“A neural network that takes search input and predicts from 100 million outputs, or products, will typically end up with about 2,000 parameters per product,” Medini says. “So you multiply those, and the final layer of the neural network is now 200 billion parameters. And I have not done anything sophisticated. I’m talking about a very, very dead simple neural network model.”
“It would take about 500 gigabytes of memory to store those 200 billion parameters,” Medini says. “But if you look at current training algorithms, there’s a famous one called Adam that takes two more parameters for every parameter in the model, because it needs statistics from those parameters to monitor the training process. So, now we are at 200 billion times three, and I will need 1.5 terabytes of working memory just to store the model. I haven’t even gotten to the training data. The best GPUs out there have only 32 gigabytes of memory, so training such a model is prohibitive due to massive inter-GPU communication.”
A better way to tackle extreme classification problems
MACH takes a very different approach. Shrivastava describes it with a thought experiment randomly dividing the 100 million products into three classes, which take the form of buckets. “I’m mixing, let’s say, iPhones with chargers and T-shirts all in the same bucket,” he says. “It’s a drastic reduction from 100 million to three.”
In the thought experiment, the 100 million products are randomly sorted into three buckets in two different worlds, which means that products can wind up in different buckets in each world. A classifier is trained to assign searches to the buckets rather than the products inside them, meaning the classifier only needs to map a search to one of three classes of product.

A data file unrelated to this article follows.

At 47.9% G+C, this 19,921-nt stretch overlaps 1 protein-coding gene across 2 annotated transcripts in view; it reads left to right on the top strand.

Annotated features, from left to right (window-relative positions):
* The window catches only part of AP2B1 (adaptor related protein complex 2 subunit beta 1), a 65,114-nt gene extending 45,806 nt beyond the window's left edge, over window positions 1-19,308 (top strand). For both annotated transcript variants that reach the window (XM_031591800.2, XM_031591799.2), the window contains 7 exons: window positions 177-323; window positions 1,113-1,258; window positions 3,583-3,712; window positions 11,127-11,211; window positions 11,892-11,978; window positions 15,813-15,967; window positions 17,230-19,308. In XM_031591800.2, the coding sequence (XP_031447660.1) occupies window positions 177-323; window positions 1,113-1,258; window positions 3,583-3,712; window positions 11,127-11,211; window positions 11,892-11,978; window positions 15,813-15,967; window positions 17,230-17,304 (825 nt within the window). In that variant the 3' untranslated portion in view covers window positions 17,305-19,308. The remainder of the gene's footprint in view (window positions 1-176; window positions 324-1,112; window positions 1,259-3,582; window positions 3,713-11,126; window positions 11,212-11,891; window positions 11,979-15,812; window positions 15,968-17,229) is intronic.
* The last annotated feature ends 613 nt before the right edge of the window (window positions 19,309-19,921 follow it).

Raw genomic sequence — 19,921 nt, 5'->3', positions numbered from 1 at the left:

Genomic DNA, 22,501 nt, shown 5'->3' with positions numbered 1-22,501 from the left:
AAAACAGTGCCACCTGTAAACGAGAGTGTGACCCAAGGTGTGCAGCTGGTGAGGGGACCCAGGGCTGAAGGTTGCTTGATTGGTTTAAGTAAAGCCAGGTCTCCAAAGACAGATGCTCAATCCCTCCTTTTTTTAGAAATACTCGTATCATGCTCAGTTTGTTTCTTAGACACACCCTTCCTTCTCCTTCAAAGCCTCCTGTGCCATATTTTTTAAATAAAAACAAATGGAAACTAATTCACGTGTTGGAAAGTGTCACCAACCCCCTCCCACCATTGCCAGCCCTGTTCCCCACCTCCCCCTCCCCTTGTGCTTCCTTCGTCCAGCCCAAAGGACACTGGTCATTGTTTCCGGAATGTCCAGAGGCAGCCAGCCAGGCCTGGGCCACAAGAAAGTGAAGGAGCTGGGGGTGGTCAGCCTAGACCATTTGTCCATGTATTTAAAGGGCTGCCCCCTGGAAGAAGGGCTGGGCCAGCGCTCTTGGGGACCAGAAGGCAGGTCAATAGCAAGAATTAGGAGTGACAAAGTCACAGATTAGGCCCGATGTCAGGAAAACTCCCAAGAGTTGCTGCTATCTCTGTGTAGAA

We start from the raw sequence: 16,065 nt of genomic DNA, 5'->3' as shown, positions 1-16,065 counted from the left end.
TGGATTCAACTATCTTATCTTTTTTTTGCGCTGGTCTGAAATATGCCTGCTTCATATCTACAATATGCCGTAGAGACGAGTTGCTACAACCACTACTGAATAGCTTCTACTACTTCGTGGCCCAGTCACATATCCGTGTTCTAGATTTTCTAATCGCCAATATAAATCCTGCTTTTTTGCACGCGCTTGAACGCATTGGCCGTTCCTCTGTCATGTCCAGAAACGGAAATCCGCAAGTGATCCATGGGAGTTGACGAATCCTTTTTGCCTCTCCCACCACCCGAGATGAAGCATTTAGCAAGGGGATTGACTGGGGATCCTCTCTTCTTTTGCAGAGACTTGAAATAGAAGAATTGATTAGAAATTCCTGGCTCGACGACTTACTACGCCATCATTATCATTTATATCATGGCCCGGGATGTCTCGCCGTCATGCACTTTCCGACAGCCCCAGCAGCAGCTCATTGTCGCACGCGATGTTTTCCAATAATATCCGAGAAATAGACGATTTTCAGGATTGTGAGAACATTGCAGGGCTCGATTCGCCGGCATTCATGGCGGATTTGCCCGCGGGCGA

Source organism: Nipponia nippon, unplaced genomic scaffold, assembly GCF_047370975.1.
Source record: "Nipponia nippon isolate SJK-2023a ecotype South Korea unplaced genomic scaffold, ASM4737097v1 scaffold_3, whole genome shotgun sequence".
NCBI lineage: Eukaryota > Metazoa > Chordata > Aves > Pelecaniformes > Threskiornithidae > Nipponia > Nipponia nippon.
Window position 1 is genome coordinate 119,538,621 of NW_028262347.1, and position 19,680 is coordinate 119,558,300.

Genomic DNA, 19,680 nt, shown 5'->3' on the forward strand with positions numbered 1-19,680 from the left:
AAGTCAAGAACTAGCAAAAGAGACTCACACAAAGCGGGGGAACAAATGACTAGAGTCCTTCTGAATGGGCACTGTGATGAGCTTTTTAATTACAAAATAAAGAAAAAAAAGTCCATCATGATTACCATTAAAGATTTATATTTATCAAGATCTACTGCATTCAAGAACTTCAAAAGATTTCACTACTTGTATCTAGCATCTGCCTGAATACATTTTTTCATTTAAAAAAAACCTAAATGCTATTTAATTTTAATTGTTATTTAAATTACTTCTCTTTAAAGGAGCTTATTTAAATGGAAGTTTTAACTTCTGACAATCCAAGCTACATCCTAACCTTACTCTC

“Now I feed a search to the classifier in world one, and it says bucket three, and I feed it to the classifier in world two, and it says bucket one,” he says. “What is this person thinking about? The most probable class is something that is common between these two buckets. If you look at the possible intersection of the buckets there are three in world one times three in world two, or nine possibilities,” he says. “So I have reduced my search space to one over nine, and I have only paid the cost of creating six classes.”
Adding a third world, and three more buckets, increases the number of possible intersections by a factor of three. “There are now 27 possibilities for what this person is thinking,” he says. “So I have reduced my search space by one over 27, but I’ve only paid the cost for nine classes. I am paying a cost linearly, and I am getting an exponential improvement.”
In their experiments with Amazon’s training database, the researchers randomly divided the 49 million products into 10,000 classes, or buckets, and repeated the process 32 times. That reduced the number of parameters in the model from around 100 billion to 6.4 billion. And training the model took less time and less memory than some of the best reported training times on models with comparable parameters, including Google’s Sparsely-Gated Mixture-of-Experts (MoE) model, Medini says.